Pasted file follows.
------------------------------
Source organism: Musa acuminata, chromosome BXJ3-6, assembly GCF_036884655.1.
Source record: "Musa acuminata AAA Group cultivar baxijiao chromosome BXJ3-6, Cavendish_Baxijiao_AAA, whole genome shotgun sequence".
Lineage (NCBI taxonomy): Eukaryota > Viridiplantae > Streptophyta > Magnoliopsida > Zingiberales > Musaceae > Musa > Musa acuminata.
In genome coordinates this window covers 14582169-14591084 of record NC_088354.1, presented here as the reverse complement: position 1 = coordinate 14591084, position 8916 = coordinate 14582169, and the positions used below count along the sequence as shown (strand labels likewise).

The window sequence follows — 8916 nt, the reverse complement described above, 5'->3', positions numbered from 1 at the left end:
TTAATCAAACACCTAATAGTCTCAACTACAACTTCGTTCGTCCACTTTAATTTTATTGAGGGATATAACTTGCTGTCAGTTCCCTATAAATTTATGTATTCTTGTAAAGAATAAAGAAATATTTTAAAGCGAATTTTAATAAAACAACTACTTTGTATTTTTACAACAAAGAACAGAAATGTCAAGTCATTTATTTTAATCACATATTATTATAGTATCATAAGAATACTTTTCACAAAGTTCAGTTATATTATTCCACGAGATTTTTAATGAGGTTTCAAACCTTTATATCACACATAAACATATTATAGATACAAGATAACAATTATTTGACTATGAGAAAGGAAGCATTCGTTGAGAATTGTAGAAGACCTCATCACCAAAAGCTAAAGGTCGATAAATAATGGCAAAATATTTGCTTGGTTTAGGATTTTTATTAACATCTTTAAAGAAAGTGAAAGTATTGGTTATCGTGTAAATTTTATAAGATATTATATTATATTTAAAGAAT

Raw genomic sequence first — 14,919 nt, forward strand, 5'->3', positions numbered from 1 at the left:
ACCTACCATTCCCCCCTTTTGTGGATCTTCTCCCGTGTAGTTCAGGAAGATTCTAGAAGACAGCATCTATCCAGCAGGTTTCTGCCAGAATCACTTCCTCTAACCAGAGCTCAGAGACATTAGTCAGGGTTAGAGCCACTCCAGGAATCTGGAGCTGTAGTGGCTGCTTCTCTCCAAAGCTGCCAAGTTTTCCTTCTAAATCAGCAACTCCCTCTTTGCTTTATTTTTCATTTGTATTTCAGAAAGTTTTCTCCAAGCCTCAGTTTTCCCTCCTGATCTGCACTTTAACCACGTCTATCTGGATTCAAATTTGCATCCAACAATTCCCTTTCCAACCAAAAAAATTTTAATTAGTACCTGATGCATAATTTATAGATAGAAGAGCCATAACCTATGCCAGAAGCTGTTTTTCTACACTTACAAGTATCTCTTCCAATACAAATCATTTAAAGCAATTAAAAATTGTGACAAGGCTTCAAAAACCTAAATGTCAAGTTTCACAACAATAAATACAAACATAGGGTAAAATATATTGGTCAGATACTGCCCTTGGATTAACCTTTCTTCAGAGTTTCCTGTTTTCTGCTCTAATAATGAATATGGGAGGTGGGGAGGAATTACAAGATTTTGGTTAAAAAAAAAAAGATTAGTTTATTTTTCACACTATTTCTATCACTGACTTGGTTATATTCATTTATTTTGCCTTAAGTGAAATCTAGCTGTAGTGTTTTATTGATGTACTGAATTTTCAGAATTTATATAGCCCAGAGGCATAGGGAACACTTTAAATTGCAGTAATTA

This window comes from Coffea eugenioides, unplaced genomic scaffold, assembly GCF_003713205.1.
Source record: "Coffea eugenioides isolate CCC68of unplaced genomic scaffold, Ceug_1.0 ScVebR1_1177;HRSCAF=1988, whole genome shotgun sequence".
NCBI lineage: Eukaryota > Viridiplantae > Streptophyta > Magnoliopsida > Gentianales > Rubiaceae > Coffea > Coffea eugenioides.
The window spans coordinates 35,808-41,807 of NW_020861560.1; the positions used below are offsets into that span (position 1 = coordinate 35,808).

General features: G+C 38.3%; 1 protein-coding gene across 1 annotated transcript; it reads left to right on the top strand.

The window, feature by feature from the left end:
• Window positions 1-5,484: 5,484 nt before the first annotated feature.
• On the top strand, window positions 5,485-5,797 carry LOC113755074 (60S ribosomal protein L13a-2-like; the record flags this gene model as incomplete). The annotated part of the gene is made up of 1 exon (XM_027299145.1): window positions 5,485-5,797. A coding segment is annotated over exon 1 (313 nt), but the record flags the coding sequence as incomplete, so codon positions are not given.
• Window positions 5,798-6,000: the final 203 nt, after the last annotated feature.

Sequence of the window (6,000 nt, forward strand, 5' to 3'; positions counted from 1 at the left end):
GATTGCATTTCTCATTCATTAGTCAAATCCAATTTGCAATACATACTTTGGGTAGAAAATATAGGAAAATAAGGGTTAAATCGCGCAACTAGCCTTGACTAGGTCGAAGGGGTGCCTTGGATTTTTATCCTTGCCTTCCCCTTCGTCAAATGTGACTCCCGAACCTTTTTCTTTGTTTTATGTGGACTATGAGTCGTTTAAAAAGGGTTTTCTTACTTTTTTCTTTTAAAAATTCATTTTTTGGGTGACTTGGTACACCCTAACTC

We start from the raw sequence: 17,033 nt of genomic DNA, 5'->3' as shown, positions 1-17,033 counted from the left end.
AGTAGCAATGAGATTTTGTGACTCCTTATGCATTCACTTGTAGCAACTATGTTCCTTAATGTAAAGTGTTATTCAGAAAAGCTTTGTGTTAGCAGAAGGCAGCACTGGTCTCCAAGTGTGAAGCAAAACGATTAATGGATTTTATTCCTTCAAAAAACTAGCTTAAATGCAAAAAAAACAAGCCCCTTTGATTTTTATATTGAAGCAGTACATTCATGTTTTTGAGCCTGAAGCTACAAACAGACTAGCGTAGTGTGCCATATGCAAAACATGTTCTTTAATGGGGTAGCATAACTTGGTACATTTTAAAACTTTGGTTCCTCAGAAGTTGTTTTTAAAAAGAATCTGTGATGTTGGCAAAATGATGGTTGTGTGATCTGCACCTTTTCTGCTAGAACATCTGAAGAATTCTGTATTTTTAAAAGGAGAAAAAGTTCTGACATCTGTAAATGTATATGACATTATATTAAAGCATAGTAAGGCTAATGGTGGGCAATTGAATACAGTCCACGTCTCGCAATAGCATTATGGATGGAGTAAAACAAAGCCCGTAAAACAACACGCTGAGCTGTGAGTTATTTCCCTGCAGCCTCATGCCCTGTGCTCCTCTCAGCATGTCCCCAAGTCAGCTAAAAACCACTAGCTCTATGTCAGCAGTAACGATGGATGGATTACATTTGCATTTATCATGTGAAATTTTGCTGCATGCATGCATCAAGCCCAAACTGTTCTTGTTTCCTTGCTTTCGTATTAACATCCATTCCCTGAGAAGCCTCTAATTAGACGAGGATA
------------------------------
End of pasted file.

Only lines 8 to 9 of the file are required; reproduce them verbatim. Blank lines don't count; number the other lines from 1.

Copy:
ACCTACCATTCCCCCCTTTTGTGGATCTTCTCCCGTGTAGTTCAGGAAGATTCTAGAAGACAGCATCTATCCAGCAGGTTTCTGCCAGAATCACTTCCTCTAACCAGAGCTCAGAGACATTAGTCAGGGTTAGAGCCACTCCAGGAATCTGGAGCTGTAGTGGCTGCTTCTCTCCAAAGCTGCCAAGTTTTCCTTCTAAATCAGCAACTCCCTCTTTGCTTTATTTTTCATTTGTATTTCAGAAAGTTTTCTCCAAGCCTCAGTTTTCCCTCCTGATCTGCACTTTAACCACGTCTATCTGGATTCAAATTTGCATCCAACAATTCCCTTTCCAACCAAAAAAATTTTAATTAGTACCTGATGCATAATTTATAGATAGAAGAGCCATAACCTATGCCAGAAGCTGTTTTTCTACACTTACAAGTATCTCTTCCAATACAAATCATTTAAAGCAATTAAAAATTGTGACAAGGCTTCAAAAACCTAAATGTCAAGTTTCACAACAATAAATACAAACATAGGGTAAAATATATTGGTCAGATACTGCCCTTGGATTAACCTTTCTTCAGAGTTTCCTGTTTTCTGCTCTAATAATGAATATGGGAGGTGGGGAGGAATTACAAGATTTTGGTTAAAAAAAAAAAGATTAGTTTATTTTTCACACTATTTCTATCACTGACTTGGTTATATTCATTTATTTTGCCTTAAGTGAAATCTAGCTGTAGTGTTTTATTGATGTACTGAATTTTCAGAATTTATATAGCCCAGAGGCATAGGGAACACTTTAAATTGCAGTAATTA

This window comes from Coffea eugenioides, unplaced genomic scaffold, assembly GCF_003713205.1.